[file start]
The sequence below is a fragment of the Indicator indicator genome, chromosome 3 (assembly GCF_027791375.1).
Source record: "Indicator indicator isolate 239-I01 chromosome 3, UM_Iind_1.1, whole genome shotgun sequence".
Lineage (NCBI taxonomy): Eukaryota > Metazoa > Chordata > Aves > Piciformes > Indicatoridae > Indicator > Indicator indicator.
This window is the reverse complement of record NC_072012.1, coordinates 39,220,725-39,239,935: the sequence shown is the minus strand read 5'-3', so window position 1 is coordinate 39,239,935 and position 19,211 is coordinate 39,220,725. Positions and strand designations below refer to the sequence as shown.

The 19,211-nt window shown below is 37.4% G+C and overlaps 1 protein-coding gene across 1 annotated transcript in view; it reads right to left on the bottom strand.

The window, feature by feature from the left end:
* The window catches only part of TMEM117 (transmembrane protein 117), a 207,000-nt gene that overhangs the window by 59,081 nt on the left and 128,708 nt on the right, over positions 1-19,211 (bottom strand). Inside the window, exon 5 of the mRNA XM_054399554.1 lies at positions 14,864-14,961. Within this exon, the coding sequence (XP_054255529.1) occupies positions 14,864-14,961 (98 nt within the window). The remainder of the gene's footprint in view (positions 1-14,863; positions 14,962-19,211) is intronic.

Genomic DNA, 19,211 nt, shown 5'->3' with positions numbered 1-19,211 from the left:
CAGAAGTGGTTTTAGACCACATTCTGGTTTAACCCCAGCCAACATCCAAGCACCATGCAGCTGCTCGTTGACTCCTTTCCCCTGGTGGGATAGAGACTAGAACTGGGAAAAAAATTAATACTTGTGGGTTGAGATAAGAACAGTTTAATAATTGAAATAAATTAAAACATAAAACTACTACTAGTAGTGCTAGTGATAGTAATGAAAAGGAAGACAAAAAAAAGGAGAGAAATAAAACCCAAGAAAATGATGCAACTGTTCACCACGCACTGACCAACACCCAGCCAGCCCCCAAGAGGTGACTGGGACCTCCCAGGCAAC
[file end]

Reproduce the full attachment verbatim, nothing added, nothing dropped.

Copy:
The sequence below is a fragment of the Indicator indicator genome, chromosome 3 (assembly GCF_027791375.1).
Source record: "Indicator indicator isolate 239-I01 chromosome 3, UM_Iind_1.1, whole genome shotgun sequence".
Lineage (NCBI taxonomy): Eukaryota > Metazoa > Chordata > Aves > Piciformes > Indicatoridae > Indicator > Indicator indicator.
This window is the reverse complement of record NC_072012.1, coordinates 39,220,725-39,239,935: the sequence shown is the minus strand read 5'-3', so window position 1 is coordinate 39,239,935 and position 19,211 is coordinate 39,220,725. Positions and strand designations below refer to the sequence as shown.

The 19,211-nt window shown below is 37.4% G+C and overlaps 1 protein-coding gene across 1 annotated transcript in view; it reads right to left on the bottom strand.

The window, feature by feature from the left end:
* The window catches only part of TMEM117 (transmembrane protein 117), a 207,000-nt gene that overhangs the window by 59,081 nt on the left and 128,708 nt on the right, over positions 1-19,211 (bottom strand). Inside the window, exon 5 of the mRNA XM_054399554.1 lies at positions 14,864-14,961. Within this exon, the coding sequence (XP_054255529.1) occupies positions 14,864-14,961 (98 nt within the window). The remainder of the gene's footprint in view (positions 1-14,863; positions 14,962-19,211) is intronic.

Genomic DNA, 19,211 nt, shown 5'->3' with positions numbered 1-19,211 from the left:
CAGAAGTGGTTTTAGACCACATTCTGGTTTAACCCCAGCCAACATCCAAGCACCATGCAGCTGCTCGTTGACTCCTTTCCCCTGGTGGGATAGAGACTAGAACTGGGAAAAAAATTAATACTTGTGGGTTGAGATAAGAACAGTTTAATAATTGAAATAAATTAAAACATAAAACTACTACTAGTAGTGCTAGTGATAGTAATGAAAAGGAAGACAAAAAAAAGGAGAGAAATAAAACCCAAGAAAATGATGCAACTGTTCACCACGCACTGACCAACACCCAGCCAGCCCCCAAGAGGTGACTGGGACCTCCCAGGCAAC